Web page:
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OBJECTIVE: Primary hip arthroplasty in rheumatoid arthritis (RA) and other forms of inflammatory joint disease (IJD) is generally thought to be associated with a less favourable outcome in terms of implant survival and other complications. Whether the duration of implant survival correlates with the degree of rheumatoid-like inflammatory changes in periprosthetic tissues is uncertain. METHODS: Histopathological changes in periprosthetic tissues obtained following revision surgery of 34 total hip replacements on 27 patients with IJD (RA 18 cases: ankylosing spondylitis three cases; juvenile chronic arthritis six cases) were examined. RESULTS: A heavy diffuse lymphocyte and plasma cell infiltrate +/- lymphoid aggregates was noted in 29% of cases in whom the mean implant survival was 5.6 years (range: 2-8 years). Where little or no lymphocytic infiltrate was noted in periprosthetic tissues, the mean implant survival was 8.6 years (range: 1-17 years). Revision arthroplasty was not undertaken for early or late infection of a primary hip replacement. CONCLUSIONS: Our findings indicate that implant survival is less in those cases where there is a heavy lymphocyte and plasma-cell infiltrate in periprosthetic tissues. These findings suggest that the presence of a heavy chronic inflammatory-cell infiltrate in periprosthetic tissues is likely to be a contributory factor in causing early implant failure in RA.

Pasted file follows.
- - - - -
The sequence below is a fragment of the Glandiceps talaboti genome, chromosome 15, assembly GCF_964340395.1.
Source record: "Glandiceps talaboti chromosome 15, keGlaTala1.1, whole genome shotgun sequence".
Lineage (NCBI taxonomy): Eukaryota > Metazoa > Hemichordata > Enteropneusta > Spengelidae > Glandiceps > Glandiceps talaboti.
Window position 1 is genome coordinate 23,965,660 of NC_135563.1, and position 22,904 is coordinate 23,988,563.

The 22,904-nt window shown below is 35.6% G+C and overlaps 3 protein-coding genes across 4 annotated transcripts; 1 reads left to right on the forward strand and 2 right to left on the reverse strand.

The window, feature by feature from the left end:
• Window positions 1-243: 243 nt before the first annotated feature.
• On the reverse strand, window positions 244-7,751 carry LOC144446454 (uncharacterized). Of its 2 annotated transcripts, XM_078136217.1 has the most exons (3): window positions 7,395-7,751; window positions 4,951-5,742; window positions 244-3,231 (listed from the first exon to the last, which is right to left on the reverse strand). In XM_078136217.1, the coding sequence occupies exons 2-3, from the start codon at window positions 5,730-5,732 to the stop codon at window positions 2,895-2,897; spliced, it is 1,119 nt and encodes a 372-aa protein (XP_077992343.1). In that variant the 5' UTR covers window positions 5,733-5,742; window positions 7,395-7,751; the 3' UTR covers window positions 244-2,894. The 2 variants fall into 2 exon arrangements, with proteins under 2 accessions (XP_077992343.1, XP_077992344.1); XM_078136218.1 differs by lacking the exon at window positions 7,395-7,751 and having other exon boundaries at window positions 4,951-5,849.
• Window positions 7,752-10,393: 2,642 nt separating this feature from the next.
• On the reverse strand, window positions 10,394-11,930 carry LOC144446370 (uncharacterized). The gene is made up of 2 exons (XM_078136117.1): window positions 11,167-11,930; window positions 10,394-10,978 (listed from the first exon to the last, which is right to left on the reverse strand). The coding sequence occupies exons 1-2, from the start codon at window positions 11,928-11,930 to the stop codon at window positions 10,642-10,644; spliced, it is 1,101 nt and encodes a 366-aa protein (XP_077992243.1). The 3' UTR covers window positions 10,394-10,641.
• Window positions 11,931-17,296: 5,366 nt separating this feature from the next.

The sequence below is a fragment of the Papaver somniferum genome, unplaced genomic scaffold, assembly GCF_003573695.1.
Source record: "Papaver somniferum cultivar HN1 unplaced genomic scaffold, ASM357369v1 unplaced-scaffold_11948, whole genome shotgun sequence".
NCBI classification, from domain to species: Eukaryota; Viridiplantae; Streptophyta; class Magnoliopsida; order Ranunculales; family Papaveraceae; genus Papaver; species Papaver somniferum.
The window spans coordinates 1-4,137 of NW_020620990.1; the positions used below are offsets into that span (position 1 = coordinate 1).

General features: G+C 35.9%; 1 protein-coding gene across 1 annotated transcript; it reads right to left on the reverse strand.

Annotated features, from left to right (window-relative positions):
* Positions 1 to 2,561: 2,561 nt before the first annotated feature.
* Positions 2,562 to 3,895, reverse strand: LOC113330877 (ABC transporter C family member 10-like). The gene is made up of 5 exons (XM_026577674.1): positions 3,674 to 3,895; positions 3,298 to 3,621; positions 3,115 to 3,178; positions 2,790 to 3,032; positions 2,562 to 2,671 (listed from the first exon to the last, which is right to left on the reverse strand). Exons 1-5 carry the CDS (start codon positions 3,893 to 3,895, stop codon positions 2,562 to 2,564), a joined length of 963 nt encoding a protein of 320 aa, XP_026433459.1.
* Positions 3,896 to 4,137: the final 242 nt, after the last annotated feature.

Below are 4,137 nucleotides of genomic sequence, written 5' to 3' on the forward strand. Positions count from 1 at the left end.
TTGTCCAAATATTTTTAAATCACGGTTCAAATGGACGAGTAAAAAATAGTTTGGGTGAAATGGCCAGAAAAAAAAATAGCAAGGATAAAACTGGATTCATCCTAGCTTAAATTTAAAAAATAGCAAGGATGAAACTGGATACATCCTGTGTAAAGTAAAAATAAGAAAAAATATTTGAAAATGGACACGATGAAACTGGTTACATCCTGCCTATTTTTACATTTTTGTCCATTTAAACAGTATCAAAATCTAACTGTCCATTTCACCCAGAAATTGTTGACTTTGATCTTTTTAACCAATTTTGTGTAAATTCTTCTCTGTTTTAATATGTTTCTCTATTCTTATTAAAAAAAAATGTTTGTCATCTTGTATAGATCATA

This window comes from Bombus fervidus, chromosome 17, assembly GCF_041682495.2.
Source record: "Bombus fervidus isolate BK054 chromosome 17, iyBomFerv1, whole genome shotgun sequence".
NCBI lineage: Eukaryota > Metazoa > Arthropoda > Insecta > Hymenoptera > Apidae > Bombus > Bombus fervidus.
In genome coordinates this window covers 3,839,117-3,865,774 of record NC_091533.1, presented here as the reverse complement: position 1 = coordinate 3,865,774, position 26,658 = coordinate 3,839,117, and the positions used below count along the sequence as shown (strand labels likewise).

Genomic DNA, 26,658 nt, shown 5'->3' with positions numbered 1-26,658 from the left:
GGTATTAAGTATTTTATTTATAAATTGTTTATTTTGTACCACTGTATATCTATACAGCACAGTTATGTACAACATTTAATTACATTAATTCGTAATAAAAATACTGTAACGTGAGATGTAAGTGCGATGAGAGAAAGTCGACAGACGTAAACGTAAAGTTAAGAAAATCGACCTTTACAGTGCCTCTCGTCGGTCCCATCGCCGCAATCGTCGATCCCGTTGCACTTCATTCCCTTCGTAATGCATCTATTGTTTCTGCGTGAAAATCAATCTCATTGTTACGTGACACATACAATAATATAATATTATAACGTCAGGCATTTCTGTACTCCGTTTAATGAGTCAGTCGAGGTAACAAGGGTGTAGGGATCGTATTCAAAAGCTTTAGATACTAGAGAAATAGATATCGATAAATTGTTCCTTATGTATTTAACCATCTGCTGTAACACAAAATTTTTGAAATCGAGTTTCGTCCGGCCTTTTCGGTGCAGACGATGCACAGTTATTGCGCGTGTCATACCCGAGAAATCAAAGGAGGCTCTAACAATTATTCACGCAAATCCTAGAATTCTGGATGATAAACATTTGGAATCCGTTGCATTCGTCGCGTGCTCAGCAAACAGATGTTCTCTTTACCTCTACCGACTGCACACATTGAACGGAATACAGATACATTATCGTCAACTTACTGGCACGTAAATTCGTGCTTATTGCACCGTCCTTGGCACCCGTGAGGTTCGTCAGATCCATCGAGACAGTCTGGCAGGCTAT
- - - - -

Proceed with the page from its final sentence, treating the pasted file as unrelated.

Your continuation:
Original publication

DOI

10.1080/03009740310003910

Type

Journal article

Journal

Scandinavian journal of rheumatology

Publication Date

01/2003

Volume

32

Pages

281 - 286

Addresses

Department of Surgery, University of Oxford, Nuffield Orthopaedic Centre, Oxford UK.

Keywords

Hip Joint, Joint Capsule, Humans, Spondylitis, Ankylosing, Arthritis, Rheumatoid, Arthritis, Juvenile Rheumatoid, Prosthesis Failure, Arthroplasty, Replacement, Hip, Reoperation, Hip Prosthesis, Adolescent, Adult, Aged, Middle Aged, Female, Male